What: “Promoting curiosity in children, especially those from environments of economic disadvantage, may be an important, under-recognised way to address the achievement gap. Promoting curiosity is a foundation for early learning that we should be emphasising more when we look at academic achievement.”
Who: According to the lead researcher, Dr. Prachi Shah, on the study "Early Childhood Curiosity and Kindergarten Reading and Math Academic Achievement"
Where: Dr Prachi Shah is a developmental and behavioral pediatrician at CS Mott Children’s Hospital and an assistant research scientist at the University of Michigan; the study was conducted by the University of Michigan CS Mott Children’s Hospital and the Center for Human Growth and Development.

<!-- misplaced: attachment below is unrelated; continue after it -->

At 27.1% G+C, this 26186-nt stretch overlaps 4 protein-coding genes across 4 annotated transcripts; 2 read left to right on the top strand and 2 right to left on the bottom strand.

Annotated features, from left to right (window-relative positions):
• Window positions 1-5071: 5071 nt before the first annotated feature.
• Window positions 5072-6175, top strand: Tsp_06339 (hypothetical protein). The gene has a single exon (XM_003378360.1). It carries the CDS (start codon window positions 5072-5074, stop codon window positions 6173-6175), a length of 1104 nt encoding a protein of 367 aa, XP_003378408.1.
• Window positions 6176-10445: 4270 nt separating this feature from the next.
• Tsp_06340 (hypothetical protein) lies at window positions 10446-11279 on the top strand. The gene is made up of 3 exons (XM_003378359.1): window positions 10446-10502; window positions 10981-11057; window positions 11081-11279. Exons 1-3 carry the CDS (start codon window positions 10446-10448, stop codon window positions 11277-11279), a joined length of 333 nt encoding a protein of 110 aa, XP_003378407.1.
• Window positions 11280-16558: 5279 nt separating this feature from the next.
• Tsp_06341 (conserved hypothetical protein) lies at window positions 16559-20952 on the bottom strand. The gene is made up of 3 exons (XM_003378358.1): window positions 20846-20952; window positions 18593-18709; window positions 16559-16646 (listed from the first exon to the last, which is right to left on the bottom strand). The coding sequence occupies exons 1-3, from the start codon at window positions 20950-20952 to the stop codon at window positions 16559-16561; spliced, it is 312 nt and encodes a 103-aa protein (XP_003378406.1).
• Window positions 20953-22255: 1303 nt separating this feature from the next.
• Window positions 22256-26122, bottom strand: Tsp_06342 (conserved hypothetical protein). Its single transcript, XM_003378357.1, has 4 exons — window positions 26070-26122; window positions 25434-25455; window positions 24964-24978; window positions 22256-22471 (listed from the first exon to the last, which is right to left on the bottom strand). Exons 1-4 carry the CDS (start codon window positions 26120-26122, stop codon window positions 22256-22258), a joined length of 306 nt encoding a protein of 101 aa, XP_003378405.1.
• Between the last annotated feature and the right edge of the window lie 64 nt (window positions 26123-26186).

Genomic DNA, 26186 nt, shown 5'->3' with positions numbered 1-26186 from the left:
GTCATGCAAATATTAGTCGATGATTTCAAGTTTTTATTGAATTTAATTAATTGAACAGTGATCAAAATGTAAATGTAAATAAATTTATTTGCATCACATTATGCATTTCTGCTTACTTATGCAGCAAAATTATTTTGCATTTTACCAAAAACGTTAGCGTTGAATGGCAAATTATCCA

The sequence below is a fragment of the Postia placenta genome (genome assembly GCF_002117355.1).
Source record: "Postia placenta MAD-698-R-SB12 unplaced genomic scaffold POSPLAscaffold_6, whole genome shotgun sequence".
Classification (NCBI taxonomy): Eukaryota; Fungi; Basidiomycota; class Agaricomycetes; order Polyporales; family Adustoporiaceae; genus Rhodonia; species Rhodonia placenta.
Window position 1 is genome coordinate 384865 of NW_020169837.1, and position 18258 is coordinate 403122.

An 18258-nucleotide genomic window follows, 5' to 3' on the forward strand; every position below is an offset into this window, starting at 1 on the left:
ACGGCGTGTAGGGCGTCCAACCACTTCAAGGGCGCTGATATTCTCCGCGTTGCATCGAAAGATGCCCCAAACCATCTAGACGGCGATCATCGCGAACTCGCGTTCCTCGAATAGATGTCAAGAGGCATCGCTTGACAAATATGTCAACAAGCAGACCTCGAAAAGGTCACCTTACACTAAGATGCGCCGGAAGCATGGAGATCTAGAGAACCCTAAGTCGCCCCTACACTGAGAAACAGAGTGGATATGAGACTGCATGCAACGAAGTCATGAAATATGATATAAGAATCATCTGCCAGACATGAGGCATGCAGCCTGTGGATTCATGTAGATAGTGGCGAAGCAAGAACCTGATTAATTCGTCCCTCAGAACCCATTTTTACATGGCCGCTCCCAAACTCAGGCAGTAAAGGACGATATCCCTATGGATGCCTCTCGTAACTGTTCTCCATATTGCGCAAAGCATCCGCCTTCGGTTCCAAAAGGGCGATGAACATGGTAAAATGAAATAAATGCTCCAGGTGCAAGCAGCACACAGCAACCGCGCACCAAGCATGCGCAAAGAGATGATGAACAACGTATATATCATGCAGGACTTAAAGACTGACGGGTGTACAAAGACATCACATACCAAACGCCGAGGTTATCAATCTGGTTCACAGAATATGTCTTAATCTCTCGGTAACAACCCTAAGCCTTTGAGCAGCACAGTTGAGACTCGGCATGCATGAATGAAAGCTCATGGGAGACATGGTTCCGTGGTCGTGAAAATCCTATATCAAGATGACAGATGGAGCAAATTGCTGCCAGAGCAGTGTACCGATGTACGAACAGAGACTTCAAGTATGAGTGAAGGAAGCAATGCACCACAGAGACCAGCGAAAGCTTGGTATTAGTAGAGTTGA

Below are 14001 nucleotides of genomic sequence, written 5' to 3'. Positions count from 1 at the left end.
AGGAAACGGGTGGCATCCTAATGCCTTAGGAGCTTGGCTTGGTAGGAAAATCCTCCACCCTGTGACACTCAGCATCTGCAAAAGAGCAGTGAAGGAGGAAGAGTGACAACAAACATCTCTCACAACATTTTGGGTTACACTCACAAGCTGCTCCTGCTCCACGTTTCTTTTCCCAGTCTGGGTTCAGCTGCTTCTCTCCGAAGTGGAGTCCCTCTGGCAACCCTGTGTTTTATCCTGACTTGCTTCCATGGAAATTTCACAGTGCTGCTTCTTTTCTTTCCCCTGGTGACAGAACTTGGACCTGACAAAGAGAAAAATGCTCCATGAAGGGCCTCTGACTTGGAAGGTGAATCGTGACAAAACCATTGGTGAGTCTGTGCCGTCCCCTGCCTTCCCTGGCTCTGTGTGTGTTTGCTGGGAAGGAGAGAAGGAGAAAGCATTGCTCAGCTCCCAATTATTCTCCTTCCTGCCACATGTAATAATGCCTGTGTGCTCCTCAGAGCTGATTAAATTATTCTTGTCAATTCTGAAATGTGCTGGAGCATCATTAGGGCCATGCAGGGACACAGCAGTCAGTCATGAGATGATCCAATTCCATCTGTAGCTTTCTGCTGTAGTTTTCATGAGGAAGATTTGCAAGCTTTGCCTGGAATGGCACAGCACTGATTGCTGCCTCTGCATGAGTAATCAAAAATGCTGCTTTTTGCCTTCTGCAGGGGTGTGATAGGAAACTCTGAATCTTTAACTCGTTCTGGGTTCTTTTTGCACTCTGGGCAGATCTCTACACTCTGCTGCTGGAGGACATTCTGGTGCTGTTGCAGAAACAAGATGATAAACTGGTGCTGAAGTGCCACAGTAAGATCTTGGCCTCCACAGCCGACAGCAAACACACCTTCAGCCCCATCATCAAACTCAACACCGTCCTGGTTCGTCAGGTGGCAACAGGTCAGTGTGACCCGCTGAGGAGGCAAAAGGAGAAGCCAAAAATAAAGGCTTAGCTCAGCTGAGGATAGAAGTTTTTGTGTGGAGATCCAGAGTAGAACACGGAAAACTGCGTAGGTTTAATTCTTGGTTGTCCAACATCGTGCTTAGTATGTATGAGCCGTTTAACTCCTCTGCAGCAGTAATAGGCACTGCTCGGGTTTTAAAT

When: The study was published in Pediatric Research April 26, 2018 (linked in More Info)
How: Researchers measured children's curiosity via questionnaires and visits by their parents when they were babies, toddlers, and preschoolers; they discovered the more curious kids performed better in kindergarten.
Why: Curiosity as as teacher is the most natural way to learn: humans are born curious; curiosity is a learning tool we've developed for our own survival.
Huh?: How do we convince educators and administrators there is no correlation between focus and good behavior and and academic performance--but there is between curiosity and academic performance?
Wow!: The more research and noise people are making about the importance of curiosity in learning, the more likely they will start taking action and implementing Curiosity Based Learning processes and other approaches to actively engage learning and performance.
Study in Pediatric Research: Early childhood curiosity and kindergarten reading and math academic achievement